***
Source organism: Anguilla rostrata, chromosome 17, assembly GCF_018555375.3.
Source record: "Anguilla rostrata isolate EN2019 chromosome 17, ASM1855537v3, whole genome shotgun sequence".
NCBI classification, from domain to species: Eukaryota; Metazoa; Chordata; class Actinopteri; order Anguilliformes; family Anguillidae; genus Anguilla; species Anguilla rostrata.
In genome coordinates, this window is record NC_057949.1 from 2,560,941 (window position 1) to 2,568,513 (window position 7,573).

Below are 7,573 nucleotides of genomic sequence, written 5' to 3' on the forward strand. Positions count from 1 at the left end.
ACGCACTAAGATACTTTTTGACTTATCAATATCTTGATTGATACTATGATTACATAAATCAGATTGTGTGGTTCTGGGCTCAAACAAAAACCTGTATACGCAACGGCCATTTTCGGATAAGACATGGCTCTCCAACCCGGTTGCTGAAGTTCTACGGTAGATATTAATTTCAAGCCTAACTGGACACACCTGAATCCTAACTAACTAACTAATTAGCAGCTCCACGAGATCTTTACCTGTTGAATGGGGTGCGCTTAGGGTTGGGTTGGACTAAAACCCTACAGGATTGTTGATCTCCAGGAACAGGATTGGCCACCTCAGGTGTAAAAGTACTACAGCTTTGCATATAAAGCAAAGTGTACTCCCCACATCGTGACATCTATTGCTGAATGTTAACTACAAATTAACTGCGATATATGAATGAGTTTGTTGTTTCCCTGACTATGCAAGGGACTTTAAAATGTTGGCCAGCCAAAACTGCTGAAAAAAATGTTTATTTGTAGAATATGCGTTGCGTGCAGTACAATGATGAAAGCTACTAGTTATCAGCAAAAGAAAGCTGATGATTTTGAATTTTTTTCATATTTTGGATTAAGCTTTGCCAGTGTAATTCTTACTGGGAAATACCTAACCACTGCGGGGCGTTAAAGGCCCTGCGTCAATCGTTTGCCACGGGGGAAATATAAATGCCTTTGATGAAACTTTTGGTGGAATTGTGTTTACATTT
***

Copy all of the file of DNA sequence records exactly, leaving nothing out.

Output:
Source organism: Anguilla rostrata, chromosome 17, assembly GCF_018555375.3.
Source record: "Anguilla rostrata isolate EN2019 chromosome 17, ASM1855537v3, whole genome shotgun sequence".
NCBI classification, from domain to species: Eukaryota; Metazoa; Chordata; class Actinopteri; order Anguilliformes; family Anguillidae; genus Anguilla; species Anguilla rostrata.
In genome coordinates, this window is record NC_057949.1 from 2,560,941 (window position 1) to 2,568,513 (window position 7,573).

Below are 7,573 nucleotides of genomic sequence, written 5' to 3' on the forward strand. Positions count from 1 at the left end.
ACGCACTAAGATACTTTTTGACTTATCAATATCTTGATTGATACTATGATTACATAAATCAGATTGTGTGGTTCTGGGCTCAAACAAAAACCTGTATACGCAACGGCCATTTTCGGATAAGACATGGCTCTCCAACCCGGTTGCTGAAGTTCTACGGTAGATATTAATTTCAAGCCTAACTGGACACACCTGAATCCTAACTAACTAACTAATTAGCAGCTCCACGAGATCTTTACCTGTTGAATGGGGTGCGCTTAGGGTTGGGTTGGACTAAAACCCTACAGGATTGTTGATCTCCAGGAACAGGATTGGCCACCTCAGGTGTAAAAGTACTACAGCTTTGCATATAAAGCAAAGTGTACTCCCCACATCGTGACATCTATTGCTGAATGTTAACTACAAATTAACTGCGATATATGAATGAGTTTGTTGTTTCCCTGACTATGCAAGGGACTTTAAAATGTTGGCCAGCCAAAACTGCTGAAAAAAATGTTTATTTGTAGAATATGCGTTGCGTGCAGTACAATGATGAAAGCTACTAGTTATCAGCAAAAGAAAGCTGATGATTTTGAATTTTTTTCATATTTTGGATTAAGCTTTGCCAGTGTAATTCTTACTGGGAAATACCTAACCACTGCGGGGCGTTAAAGGCCCTGCGTCAATCGTTTGCCACGGGGGAAATATAAATGCCTTTGATGAAACTTTTGGTGGAATTGTGTTTACATTT